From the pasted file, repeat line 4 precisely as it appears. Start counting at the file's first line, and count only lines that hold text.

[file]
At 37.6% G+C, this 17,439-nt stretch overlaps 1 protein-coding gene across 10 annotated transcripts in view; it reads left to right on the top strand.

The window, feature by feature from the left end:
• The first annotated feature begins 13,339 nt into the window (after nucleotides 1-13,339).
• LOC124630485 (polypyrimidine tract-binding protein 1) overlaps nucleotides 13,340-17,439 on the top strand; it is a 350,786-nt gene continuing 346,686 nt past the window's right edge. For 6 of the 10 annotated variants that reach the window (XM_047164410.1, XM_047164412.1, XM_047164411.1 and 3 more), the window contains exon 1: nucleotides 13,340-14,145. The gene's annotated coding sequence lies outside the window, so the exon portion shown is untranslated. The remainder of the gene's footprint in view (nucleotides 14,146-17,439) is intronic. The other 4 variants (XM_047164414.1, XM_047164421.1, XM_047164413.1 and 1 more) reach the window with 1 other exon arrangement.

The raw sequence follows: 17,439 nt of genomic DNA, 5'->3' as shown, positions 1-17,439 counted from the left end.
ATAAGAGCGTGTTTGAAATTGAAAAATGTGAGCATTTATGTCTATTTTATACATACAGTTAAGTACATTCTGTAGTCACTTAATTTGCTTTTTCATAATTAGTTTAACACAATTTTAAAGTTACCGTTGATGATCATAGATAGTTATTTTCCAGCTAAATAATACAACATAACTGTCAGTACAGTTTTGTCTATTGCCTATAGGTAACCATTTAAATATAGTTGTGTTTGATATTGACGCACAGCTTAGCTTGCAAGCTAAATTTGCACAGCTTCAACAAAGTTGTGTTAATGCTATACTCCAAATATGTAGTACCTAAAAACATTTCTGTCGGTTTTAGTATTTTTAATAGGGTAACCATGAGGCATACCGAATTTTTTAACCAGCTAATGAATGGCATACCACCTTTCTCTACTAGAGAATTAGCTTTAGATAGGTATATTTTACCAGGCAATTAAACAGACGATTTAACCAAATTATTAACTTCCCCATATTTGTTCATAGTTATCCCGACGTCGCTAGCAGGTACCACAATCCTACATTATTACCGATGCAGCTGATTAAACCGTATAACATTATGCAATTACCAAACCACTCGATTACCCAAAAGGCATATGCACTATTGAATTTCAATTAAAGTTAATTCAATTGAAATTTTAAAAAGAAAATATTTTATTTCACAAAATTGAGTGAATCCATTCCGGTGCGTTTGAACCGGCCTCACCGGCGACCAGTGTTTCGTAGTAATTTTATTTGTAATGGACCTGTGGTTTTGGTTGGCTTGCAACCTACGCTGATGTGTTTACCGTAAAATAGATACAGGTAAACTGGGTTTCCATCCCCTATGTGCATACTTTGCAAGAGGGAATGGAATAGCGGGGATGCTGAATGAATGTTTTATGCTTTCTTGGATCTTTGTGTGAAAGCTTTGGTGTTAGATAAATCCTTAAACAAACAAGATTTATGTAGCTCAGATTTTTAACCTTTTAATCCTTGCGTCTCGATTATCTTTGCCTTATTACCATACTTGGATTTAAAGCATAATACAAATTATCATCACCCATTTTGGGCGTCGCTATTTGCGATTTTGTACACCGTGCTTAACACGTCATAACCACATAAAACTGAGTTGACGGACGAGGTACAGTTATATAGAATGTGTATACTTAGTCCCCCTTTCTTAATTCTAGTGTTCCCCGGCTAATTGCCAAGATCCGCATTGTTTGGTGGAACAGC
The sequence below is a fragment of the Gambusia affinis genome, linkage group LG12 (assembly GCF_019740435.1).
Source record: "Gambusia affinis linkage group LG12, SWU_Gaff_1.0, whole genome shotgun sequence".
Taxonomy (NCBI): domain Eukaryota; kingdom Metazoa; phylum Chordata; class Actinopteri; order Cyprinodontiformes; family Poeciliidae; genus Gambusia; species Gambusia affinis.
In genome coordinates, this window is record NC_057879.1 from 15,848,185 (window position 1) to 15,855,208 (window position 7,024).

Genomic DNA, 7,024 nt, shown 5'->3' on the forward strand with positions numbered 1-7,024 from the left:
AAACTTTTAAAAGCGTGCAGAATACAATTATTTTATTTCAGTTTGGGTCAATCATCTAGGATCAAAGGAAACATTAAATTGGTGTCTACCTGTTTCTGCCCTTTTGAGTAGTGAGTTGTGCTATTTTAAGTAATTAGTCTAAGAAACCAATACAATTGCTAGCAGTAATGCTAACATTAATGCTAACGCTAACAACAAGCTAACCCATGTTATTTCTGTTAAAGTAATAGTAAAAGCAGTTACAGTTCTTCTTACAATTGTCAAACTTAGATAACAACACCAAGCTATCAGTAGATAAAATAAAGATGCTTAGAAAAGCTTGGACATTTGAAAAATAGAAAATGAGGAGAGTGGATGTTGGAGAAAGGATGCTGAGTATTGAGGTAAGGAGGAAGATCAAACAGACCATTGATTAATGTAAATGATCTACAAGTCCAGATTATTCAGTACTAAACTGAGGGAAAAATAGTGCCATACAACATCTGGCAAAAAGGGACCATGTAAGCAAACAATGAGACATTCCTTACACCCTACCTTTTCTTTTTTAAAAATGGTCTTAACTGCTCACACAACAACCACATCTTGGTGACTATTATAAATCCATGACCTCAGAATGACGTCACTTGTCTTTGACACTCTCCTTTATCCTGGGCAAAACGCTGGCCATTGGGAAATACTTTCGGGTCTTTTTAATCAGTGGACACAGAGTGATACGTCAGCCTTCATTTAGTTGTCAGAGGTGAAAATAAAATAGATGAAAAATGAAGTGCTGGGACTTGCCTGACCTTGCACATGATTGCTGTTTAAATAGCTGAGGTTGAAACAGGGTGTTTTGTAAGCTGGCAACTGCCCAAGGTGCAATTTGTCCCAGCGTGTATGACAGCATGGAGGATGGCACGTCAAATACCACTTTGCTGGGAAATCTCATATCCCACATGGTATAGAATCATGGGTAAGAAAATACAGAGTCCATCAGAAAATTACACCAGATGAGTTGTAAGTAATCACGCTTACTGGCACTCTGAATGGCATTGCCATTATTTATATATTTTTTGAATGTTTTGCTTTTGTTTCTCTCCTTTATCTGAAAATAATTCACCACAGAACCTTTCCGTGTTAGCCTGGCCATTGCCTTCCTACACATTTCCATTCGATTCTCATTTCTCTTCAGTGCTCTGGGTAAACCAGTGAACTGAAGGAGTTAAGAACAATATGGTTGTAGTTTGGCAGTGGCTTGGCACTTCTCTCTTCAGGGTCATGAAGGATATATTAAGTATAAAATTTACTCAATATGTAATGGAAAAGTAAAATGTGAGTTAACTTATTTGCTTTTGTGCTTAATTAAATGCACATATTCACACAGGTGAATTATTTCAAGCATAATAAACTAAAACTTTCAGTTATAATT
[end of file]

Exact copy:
• LOC124630485 (polypyrimidine tract-binding protein 1) overlaps nucleotides 13,340-17,439 on the top strand; it is a 350,786-nt gene continuing 346,686 nt past the window's right edge. For 6 of the 10 annotated variants that reach the window (XM_047164410.1, XM_047164412.1, XM_047164411.1 and 3 more), the window contains exon 1: nucleotides 13,340-14,145. The gene's annotated coding sequence lies outside the window, so the exon portion shown is untranslated. The remainder of the gene's footprint in view (nucleotides 14,146-17,439) is intronic. The other 4 variants (XM_047164414.1, XM_047164421.1, XM_047164413.1 and 1 more) reach the window with 1 other exon arrangement.